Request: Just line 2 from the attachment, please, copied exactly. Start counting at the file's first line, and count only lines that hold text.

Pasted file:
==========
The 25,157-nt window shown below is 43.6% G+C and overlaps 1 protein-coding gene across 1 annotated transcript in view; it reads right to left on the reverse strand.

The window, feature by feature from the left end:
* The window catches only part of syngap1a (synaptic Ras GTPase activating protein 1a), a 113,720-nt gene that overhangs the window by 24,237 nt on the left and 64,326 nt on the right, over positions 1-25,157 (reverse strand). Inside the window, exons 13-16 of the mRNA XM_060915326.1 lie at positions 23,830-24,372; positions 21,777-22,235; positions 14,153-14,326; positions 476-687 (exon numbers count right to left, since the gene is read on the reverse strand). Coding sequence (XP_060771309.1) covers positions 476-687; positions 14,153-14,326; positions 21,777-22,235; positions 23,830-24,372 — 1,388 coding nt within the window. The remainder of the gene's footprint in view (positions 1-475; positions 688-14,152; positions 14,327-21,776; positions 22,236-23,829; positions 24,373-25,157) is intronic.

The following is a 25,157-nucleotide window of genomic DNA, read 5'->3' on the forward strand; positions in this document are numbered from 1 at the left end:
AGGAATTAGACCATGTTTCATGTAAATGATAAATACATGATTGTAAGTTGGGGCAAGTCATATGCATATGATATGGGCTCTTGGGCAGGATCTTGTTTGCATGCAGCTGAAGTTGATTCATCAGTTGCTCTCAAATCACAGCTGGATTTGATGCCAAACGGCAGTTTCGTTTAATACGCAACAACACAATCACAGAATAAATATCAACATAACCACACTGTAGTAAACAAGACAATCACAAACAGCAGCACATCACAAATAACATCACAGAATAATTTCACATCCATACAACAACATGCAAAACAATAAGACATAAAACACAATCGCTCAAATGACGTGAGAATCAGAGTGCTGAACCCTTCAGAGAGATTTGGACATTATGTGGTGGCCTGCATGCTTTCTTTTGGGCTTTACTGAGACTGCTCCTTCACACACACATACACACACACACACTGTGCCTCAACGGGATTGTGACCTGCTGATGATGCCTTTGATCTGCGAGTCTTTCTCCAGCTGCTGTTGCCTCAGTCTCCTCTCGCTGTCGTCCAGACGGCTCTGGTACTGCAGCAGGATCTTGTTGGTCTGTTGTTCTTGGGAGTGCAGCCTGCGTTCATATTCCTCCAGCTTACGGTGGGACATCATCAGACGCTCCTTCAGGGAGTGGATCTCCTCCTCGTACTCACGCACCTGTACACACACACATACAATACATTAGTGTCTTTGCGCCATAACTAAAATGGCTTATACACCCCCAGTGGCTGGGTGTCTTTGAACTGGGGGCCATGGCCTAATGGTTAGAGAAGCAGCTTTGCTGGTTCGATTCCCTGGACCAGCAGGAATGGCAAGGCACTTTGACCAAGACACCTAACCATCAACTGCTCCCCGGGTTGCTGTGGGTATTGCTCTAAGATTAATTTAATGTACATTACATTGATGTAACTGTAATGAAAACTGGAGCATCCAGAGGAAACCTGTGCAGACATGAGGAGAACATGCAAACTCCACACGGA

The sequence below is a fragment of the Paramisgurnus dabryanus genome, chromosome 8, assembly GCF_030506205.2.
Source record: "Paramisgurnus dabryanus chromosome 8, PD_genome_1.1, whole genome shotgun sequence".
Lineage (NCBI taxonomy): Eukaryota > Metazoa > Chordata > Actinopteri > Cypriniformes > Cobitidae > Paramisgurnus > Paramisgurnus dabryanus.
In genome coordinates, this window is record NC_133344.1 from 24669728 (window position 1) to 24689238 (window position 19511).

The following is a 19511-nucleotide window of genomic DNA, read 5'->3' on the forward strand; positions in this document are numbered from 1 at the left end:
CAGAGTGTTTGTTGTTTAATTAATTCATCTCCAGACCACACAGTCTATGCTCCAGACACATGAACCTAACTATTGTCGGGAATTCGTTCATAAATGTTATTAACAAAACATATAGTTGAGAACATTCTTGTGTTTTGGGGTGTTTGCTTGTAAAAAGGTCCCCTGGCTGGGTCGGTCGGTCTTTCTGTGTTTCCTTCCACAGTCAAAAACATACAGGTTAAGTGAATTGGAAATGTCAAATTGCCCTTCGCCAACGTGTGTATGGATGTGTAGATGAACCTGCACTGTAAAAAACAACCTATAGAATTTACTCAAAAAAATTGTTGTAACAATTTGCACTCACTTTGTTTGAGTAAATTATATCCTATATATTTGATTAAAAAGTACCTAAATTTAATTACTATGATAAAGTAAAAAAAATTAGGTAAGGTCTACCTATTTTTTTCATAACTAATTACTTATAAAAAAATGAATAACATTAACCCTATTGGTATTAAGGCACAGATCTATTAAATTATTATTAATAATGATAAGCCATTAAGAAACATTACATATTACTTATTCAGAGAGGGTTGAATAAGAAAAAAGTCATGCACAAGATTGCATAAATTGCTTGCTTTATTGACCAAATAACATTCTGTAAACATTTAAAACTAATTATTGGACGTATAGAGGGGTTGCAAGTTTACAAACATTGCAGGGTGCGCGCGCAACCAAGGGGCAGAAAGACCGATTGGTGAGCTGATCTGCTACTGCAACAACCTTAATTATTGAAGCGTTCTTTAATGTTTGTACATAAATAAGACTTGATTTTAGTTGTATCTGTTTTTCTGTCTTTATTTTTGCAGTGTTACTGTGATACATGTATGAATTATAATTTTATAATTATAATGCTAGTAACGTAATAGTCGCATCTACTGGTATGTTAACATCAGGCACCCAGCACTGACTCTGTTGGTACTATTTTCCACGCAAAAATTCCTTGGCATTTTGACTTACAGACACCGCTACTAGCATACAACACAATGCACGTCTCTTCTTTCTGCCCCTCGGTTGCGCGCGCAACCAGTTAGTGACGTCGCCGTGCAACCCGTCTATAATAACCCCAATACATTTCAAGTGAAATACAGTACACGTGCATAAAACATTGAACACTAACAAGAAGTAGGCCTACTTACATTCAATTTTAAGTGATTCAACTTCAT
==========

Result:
The window, feature by feature from the left end: